I didn’t do much genealogy pre computers. I grew up in the computer age, and so it was natural when I started doing genealogy to get a computer. My first computer just use EMACS and a simple word processing program to allow me to type in the family tree. When I found someone or new data on someone, I merely added them to the tree where they belonged.
Then in 1991, I bought Roots III. It was the “Cadillac of Genealogy Programs” at the time and I paid a small fortune for it. My first purchase came with a free upgrade to Roots IV. I used Roots IV until Roots V came out and followed the Roots Family of programs all the way to Ultimate Family Tree. When the owners of UFT at the time (God only knows who they were since the product changed hands hourly in those days) decided to discontinue the product, I took Bob Velke up on his offer for a discounted hop to The Master Genealogist 4.0.
I have used TMG since that version and am a huge fan! I don’t know how anyone ever did genealogy pre computers. Lets take my latest task.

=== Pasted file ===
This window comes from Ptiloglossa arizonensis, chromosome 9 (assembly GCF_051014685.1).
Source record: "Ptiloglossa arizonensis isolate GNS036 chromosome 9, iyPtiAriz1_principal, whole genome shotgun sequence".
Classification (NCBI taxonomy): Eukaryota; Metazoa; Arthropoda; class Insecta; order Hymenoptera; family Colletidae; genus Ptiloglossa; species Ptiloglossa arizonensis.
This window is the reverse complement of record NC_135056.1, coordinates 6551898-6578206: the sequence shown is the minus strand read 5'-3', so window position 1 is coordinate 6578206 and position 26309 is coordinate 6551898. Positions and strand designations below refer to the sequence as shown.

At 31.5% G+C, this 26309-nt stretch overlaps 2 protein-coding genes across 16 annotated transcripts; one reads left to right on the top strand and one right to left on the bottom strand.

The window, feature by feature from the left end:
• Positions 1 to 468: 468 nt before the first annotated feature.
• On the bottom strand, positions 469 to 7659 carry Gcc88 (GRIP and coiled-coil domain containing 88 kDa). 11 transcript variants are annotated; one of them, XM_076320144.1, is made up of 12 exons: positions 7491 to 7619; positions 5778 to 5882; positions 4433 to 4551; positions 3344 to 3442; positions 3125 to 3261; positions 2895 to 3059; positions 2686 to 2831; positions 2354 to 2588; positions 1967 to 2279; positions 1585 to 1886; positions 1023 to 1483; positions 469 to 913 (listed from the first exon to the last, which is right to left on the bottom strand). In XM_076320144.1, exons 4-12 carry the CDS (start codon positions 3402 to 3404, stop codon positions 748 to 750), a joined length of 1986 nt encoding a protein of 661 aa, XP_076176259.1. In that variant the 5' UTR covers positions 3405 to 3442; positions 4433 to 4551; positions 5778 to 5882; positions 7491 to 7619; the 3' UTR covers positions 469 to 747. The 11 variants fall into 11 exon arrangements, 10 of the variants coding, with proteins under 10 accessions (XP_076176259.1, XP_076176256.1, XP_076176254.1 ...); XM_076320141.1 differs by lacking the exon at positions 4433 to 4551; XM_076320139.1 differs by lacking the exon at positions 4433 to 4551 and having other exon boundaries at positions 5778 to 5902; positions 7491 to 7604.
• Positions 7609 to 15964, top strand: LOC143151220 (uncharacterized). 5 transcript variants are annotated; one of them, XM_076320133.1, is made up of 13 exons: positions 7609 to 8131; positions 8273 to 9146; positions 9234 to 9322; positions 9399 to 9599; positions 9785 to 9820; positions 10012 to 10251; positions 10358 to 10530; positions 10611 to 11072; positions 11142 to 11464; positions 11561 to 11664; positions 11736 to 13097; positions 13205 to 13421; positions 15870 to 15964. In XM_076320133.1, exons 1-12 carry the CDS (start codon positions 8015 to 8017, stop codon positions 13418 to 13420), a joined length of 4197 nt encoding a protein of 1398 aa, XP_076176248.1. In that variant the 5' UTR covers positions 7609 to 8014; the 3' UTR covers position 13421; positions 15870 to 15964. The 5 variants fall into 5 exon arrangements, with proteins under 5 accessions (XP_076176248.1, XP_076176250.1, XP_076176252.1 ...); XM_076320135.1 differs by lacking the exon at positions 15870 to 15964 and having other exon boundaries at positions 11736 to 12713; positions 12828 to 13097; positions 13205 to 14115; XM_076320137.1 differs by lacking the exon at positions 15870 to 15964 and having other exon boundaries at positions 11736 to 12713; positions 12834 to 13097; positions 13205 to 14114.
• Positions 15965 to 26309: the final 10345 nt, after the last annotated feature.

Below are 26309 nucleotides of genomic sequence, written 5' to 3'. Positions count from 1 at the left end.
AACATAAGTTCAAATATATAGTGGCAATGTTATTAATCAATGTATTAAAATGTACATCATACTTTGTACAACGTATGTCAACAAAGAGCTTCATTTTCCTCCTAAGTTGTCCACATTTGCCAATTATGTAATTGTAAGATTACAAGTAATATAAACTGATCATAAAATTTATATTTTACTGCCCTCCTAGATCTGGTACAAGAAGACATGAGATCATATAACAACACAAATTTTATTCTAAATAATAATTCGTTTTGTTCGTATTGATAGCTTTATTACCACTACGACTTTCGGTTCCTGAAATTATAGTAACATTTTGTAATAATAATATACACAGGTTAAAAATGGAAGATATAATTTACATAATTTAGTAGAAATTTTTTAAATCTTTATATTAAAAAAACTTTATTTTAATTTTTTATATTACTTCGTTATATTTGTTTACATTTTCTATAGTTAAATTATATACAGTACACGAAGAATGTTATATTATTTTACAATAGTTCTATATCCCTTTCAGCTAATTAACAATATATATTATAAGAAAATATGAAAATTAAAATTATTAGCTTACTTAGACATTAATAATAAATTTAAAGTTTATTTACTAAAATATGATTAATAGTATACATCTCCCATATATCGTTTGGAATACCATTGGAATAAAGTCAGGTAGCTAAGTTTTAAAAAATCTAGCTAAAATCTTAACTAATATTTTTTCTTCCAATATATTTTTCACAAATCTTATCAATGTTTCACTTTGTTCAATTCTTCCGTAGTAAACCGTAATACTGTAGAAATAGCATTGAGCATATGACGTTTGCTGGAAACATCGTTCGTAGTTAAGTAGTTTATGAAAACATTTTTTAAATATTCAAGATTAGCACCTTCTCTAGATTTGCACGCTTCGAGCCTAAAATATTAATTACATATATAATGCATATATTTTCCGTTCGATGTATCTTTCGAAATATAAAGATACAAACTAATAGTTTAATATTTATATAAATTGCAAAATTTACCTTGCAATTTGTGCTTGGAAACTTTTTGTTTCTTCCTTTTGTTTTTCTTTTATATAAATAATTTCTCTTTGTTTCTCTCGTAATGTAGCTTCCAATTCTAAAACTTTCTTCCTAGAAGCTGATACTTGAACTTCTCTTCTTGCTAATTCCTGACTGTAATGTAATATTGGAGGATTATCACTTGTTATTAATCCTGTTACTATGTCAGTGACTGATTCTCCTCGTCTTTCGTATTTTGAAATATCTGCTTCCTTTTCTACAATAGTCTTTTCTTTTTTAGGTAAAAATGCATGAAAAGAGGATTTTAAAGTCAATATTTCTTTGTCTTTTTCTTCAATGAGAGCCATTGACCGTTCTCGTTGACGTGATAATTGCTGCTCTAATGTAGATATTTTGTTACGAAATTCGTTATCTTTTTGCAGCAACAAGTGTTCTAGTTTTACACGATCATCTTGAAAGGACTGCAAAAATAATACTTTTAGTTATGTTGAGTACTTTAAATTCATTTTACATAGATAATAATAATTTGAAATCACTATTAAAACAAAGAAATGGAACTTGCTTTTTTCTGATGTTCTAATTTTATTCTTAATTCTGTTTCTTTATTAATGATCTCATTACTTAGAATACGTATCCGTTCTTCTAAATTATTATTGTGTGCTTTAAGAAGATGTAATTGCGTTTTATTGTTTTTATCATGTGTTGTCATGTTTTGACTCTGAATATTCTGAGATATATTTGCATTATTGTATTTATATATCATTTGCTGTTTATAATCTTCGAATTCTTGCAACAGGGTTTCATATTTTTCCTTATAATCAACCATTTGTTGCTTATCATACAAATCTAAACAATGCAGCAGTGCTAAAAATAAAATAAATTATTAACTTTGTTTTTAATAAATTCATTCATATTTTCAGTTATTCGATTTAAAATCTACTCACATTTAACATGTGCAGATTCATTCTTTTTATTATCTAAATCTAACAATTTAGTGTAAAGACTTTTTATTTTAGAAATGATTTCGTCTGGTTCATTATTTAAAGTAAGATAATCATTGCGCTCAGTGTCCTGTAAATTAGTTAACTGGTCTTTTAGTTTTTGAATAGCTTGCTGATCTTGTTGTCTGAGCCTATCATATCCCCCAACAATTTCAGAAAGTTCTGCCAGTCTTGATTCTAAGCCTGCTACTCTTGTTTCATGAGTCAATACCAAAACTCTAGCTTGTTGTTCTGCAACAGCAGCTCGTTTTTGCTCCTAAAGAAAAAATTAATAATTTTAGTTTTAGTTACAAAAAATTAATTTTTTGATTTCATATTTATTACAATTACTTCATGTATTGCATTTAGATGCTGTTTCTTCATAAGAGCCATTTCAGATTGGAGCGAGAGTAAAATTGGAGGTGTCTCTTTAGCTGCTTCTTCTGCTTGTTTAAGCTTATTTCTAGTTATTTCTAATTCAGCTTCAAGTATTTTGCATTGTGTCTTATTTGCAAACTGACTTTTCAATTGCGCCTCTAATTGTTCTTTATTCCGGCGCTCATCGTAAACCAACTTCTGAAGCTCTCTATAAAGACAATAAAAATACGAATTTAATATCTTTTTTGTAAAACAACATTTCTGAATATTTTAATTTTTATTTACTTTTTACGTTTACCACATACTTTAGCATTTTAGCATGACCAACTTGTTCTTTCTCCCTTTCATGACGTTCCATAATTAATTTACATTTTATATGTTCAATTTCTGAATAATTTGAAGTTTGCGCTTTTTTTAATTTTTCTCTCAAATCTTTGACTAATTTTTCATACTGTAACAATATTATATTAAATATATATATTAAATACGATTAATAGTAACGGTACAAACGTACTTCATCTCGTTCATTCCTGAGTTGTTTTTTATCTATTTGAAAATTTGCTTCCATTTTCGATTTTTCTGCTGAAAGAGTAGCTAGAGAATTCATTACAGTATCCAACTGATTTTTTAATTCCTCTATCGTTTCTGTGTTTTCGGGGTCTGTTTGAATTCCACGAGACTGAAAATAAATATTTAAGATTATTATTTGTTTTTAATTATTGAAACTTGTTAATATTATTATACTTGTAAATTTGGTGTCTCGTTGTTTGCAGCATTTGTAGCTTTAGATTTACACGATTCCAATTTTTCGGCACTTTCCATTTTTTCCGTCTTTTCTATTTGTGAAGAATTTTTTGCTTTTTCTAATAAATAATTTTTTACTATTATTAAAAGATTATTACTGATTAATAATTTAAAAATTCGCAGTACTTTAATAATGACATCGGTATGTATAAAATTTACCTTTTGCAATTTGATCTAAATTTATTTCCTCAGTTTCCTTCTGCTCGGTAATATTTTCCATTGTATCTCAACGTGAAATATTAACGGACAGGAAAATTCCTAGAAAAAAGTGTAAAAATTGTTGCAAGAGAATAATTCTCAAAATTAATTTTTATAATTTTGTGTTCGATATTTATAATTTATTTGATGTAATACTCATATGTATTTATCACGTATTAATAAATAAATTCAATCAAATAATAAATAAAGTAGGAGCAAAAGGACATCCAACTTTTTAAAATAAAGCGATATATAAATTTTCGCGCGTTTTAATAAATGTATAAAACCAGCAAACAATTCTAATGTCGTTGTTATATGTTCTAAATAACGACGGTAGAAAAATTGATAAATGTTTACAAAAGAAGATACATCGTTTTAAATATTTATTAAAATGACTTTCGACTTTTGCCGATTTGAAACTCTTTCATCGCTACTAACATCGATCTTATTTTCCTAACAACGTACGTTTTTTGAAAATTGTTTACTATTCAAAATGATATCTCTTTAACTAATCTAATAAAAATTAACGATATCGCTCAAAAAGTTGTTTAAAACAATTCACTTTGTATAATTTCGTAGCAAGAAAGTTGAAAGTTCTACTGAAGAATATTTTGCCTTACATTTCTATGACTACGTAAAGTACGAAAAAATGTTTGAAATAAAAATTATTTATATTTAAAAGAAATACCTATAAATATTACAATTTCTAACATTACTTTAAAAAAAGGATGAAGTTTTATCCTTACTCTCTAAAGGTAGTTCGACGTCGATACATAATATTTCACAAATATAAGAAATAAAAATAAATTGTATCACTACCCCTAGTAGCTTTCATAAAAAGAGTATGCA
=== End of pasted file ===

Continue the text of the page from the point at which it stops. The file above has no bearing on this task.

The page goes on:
I have a roll of film for Rutherford County, TN marriages from 1881-1914. I want to see who all in my database has an existing marriage for that place and time period.
So I did a List of Events with the filter:
Marriage County contains Rutherford AND
Marriage Year >=1881 AND
Marriage Year <= 1914
One of the outputs is to set a flag for each person who has an event that meets this criteria. So I ran my filter and had it set the flag for just the men, because the index is by groom.
Next I filtered the list of people called the Picklist for people with that flag, and finally I copied those people to a focus group. I can work on the list of people in the focus group and remove individuals as they are found. The beauty of the focus group is I can sort it by surname, so it’s in alphabetical order just like the index is. I now have 46 men to look up and get copies of their marriage records. While I am looking at the index, I can also check to see if their siblings got married in the county and I just haven’t found their marriage dates yet.
Yes, computers are wonderful things for the genealogist. I use mine every day to help me research my family tree, and connect with cousins. Now I just have to find the time to find those 46 marriage records… If only computers created time…